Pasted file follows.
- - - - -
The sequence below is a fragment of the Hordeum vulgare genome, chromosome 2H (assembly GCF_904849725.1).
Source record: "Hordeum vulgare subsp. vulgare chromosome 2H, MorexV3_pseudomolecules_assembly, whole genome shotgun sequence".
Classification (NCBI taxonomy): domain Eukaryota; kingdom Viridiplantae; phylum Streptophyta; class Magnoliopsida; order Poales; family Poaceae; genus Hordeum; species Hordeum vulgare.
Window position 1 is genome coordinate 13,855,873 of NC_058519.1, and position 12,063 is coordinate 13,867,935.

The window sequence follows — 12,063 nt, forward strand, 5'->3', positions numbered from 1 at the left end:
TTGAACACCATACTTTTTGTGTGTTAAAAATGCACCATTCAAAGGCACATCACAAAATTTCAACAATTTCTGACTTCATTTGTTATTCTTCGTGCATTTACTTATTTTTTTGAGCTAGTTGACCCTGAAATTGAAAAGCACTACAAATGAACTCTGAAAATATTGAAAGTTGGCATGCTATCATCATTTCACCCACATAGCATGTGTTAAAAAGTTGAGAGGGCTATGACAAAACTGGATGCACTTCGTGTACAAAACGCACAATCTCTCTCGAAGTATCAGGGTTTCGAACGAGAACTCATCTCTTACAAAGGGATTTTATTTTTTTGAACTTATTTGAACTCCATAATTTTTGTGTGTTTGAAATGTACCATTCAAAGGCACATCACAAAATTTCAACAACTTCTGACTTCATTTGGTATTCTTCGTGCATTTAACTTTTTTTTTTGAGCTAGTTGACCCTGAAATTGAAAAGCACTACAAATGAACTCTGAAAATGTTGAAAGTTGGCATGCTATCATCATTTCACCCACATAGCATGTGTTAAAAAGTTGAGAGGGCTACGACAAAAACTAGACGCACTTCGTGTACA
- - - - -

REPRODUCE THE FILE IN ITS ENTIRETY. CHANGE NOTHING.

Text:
The sequence below is a fragment of the Hordeum vulgare genome, chromosome 2H (assembly GCF_904849725.1).
Source record: "Hordeum vulgare subsp. vulgare chromosome 2H, MorexV3_pseudomolecules_assembly, whole genome shotgun sequence".
Classification (NCBI taxonomy): domain Eukaryota; kingdom Viridiplantae; phylum Streptophyta; class Magnoliopsida; order Poales; family Poaceae; genus Hordeum; species Hordeum vulgare.
Window position 1 is genome coordinate 13,855,873 of NC_058519.1, and position 12,063 is coordinate 13,867,935.

The window sequence follows — 12,063 nt, forward strand, 5'->3', positions numbered from 1 at the left end:
TTGAACACCATACTTTTTGTGTGTTAAAAATGCACCATTCAAAGGCACATCACAAAATTTCAACAATTTCTGACTTCATTTGTTATTCTTCGTGCATTTACTTATTTTTTTGAGCTAGTTGACCCTGAAATTGAAAAGCACTACAAATGAACTCTGAAAATATTGAAAGTTGGCATGCTATCATCATTTCACCCACATAGCATGTGTTAAAAAGTTGAGAGGGCTATGACAAAACTGGATGCACTTCGTGTACAAAACGCACAATCTCTCTCGAAGTATCAGGGTTTCGAACGAGAACTCATCTCTTACAAAGGGATTTTATTTTTTTGAACTTATTTGAACTCCATAATTTTTGTGTGTTTGAAATGTACCATTCAAAGGCACATCACAAAATTTCAACAACTTCTGACTTCATTTGGTATTCTTCGTGCATTTAACTTTTTTTTTTGAGCTAGTTGACCCTGAAATTGAAAAGCACTACAAATGAACTCTGAAAATGTTGAAAGTTGGCATGCTATCATCATTTCACCCACATAGCATGTGTTAAAAAGTTGAGAGGGCTACGACAAAAACTAGACGCACTTCGTGTACA